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NCJ Number: 207466 Find in a Library
Title: Fox and the Hunters: How IC Technologies Change the Crime Race
Journal: European Journal on Criminal Policy and Research  Volume:10  Issue:1  Dated:2004  Pages:3-26
Author(s): Ernesto U. Savona; Maria Mignone
Date Published: 2004
Page Count: 24
Type: Issue Overview
Format: Article
Language: English
Country: Netherlands
Annotation: This article examines how new information and communication technologies (ICT's) are changing criminal methods, dynamics, and trends, as well as the challenges faced by legislators, law enforcement agencies, and scientists in preventing and combating crime that uses new ICT's.
Abstract: The Internet provides instant global communication between and among individuals and institutions. Used criminally, this can facilitate stalking, money laundering, fraud, larceny, and various types of theft. Relatively new ICT's permit criminals anonymity, a broadening of the pool of potential victims, and an inexpensive and accessible tool for committing many types of crimes. This article discusses how new ICT's maybe the subject of a crime, the object of a crime, as tools for committing or planning crime, and as a "symbol" of crime (intimidation or deception). One section of this article discusses how particular types of criminals, i.e., organized crime groups and white-collar offenders, are using ICT to commit their crimes. In discussing the challenges faced by legislators in countering ICT-related crime, this article presents a table that displays legal provisions designed to target computer-related crime in the 15 European Union Member States. Regarding law enforcement efforts against ICT-related crime, the discussion notes ways in which law enforcement is itself using new ICT's to detect, identify, and investigate criminal activities. The scientific community is also involved in the fight against ICT-related crime, as it discovers and develops ways to increase ICT security and tailor technologies for law enforcement tasks. 1 table and 29 references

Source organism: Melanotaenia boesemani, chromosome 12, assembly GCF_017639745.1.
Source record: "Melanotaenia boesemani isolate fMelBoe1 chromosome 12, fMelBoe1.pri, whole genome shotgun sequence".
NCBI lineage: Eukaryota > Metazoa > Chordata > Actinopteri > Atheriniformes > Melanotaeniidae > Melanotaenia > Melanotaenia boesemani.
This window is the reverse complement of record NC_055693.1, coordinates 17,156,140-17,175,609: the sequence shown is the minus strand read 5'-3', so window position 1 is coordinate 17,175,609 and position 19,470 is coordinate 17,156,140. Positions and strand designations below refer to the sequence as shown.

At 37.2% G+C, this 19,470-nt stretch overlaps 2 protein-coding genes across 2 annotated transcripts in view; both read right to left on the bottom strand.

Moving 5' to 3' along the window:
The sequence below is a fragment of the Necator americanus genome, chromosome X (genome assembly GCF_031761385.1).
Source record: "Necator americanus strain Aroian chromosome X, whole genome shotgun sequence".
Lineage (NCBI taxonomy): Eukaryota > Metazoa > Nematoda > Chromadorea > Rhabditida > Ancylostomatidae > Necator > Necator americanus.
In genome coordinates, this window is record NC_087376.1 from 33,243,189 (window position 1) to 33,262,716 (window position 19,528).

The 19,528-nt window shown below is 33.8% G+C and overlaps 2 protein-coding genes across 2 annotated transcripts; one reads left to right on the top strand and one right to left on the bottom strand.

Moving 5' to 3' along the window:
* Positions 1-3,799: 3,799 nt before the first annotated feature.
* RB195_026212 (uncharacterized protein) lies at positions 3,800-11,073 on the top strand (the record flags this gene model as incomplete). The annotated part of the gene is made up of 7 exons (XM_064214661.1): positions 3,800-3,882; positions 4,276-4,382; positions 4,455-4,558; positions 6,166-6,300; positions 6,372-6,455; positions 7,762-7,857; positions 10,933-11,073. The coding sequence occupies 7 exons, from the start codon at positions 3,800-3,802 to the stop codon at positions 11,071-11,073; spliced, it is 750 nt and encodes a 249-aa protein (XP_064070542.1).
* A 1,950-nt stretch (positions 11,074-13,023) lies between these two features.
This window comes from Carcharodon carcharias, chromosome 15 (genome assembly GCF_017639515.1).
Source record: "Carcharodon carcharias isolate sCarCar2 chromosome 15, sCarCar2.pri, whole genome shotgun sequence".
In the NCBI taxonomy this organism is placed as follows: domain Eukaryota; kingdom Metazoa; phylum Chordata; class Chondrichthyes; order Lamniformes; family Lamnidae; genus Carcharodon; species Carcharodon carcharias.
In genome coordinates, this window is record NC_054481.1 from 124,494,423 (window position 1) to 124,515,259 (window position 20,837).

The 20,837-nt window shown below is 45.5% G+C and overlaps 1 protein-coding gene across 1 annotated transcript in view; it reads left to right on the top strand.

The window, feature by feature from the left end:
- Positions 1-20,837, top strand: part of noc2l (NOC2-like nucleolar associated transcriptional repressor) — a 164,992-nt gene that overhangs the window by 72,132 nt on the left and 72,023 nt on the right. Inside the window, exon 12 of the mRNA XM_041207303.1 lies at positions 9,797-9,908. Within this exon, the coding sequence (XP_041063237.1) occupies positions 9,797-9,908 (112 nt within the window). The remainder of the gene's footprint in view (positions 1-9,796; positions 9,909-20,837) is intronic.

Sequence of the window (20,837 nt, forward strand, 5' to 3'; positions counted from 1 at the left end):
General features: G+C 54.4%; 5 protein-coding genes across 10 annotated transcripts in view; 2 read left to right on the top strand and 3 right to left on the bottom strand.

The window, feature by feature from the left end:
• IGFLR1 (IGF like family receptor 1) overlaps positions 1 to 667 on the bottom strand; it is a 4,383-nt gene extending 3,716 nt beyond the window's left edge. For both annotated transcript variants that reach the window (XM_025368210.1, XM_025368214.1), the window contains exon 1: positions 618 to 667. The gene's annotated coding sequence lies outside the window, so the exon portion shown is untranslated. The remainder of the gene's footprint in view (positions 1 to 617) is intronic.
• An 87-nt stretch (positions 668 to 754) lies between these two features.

Main Term(s): Criminology
Index Term(s): Communication techniques; Computer privacy and security; Computer related crime; Criminal methods; Digital communications; Information processing; Information Security; Science and Technology; Technology transfer; Transnational Crime; Transnational Organized Crime
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